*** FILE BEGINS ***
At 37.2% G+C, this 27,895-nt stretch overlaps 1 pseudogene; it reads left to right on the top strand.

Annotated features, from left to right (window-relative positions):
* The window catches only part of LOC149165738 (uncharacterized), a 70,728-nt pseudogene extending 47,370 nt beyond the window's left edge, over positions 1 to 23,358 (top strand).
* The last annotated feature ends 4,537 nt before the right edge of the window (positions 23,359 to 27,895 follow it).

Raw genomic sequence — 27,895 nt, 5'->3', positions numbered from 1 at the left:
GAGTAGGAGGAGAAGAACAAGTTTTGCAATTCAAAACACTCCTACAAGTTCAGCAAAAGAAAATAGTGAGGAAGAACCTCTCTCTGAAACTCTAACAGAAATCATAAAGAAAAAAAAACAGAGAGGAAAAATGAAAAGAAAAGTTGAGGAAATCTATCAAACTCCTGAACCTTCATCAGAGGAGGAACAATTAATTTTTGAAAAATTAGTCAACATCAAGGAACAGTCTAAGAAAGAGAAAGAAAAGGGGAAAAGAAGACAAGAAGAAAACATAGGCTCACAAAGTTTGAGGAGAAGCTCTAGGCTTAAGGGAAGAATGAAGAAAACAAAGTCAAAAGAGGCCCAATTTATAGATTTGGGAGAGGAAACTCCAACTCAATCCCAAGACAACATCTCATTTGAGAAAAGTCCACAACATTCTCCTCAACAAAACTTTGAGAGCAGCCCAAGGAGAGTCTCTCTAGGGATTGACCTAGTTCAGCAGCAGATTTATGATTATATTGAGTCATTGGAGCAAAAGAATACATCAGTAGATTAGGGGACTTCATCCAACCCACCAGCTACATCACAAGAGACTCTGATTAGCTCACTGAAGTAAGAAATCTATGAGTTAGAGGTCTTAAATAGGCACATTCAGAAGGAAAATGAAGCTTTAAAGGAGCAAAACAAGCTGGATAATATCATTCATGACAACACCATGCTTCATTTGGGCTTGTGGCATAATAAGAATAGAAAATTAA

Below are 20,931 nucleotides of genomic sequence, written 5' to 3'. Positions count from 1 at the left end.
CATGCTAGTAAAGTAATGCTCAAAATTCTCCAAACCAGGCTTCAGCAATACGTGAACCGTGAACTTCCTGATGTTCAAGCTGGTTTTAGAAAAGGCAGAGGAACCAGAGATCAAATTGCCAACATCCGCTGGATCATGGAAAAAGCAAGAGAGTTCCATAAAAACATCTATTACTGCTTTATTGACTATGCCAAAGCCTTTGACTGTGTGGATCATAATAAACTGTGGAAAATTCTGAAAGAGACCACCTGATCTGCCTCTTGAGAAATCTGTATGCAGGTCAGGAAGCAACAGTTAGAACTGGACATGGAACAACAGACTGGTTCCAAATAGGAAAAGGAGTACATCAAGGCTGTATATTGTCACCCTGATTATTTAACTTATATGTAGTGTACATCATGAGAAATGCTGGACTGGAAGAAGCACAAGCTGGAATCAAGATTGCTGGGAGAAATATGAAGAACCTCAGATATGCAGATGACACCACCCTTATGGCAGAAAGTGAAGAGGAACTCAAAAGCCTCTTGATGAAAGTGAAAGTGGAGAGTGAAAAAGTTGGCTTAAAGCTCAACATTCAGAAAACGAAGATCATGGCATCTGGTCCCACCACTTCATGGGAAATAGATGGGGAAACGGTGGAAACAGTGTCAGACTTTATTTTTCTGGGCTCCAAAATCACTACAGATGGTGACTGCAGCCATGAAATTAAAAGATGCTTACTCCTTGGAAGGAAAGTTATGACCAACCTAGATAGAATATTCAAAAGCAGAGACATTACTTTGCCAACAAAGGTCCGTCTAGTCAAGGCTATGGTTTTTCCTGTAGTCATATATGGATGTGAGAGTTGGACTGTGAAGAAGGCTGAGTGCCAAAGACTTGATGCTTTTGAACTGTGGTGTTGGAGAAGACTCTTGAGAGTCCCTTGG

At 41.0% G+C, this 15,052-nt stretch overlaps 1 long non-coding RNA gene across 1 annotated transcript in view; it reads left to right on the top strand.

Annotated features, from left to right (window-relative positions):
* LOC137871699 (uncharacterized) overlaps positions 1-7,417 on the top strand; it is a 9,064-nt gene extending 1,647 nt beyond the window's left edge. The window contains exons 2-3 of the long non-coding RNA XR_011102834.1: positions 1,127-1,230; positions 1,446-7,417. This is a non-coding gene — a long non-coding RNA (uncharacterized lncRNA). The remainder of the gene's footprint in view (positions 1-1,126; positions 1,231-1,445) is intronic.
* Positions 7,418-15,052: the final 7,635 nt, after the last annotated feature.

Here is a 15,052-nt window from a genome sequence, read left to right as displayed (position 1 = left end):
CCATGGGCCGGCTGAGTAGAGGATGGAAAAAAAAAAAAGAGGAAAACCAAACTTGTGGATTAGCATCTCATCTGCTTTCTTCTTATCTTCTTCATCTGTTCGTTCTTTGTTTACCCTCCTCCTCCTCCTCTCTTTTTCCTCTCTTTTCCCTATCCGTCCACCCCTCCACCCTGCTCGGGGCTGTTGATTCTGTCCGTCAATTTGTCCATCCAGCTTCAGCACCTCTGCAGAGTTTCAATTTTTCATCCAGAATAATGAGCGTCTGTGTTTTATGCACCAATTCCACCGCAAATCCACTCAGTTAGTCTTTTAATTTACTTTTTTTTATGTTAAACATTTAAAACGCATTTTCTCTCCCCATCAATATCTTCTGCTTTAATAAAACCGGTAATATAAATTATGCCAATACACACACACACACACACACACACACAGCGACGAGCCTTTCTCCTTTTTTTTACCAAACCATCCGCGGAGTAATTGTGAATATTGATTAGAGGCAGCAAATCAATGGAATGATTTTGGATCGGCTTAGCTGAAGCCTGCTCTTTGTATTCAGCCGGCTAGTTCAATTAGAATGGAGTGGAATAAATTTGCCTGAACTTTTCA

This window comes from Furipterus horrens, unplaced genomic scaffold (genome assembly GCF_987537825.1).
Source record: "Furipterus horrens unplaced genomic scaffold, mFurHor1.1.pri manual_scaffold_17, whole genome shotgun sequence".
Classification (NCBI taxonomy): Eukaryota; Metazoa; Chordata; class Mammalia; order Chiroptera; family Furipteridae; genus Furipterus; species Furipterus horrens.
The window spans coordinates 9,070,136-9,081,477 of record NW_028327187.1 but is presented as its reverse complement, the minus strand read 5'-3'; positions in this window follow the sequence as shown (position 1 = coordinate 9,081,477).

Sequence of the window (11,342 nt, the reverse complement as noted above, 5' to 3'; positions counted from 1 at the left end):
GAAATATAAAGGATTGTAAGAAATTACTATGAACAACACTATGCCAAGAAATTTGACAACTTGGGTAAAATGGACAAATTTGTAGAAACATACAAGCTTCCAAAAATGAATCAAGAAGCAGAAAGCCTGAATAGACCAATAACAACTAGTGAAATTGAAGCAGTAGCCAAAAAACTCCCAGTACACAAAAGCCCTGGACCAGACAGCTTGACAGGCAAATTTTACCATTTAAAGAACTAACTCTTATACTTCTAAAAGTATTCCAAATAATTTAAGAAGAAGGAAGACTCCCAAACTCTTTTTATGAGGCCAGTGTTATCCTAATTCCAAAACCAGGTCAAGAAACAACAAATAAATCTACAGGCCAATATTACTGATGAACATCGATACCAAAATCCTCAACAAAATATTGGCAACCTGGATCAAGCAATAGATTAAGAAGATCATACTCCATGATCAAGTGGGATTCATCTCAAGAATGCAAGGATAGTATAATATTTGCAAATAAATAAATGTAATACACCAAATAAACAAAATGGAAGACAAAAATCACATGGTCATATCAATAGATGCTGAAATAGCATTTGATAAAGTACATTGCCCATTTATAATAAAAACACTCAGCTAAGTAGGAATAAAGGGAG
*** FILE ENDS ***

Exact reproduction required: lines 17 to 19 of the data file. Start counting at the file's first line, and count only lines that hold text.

Classification (NCBI taxonomy): Eukaryota; Metazoa; Chordata; class Mammalia; order Chiroptera; family Furipteridae; genus Furipterus; species Furipterus horrens.
The window spans coordinates 9,070,136-9,081,477 of record NW_028327187.1 but is presented as its reverse complement, the minus strand read 5'-3'; positions in this window follow the sequence as shown (position 1 = coordinate 9,081,477).

Sequence of the window (11,342 nt, the reverse complement as noted above, 5' to 3'; positions counted from 1 at the left end):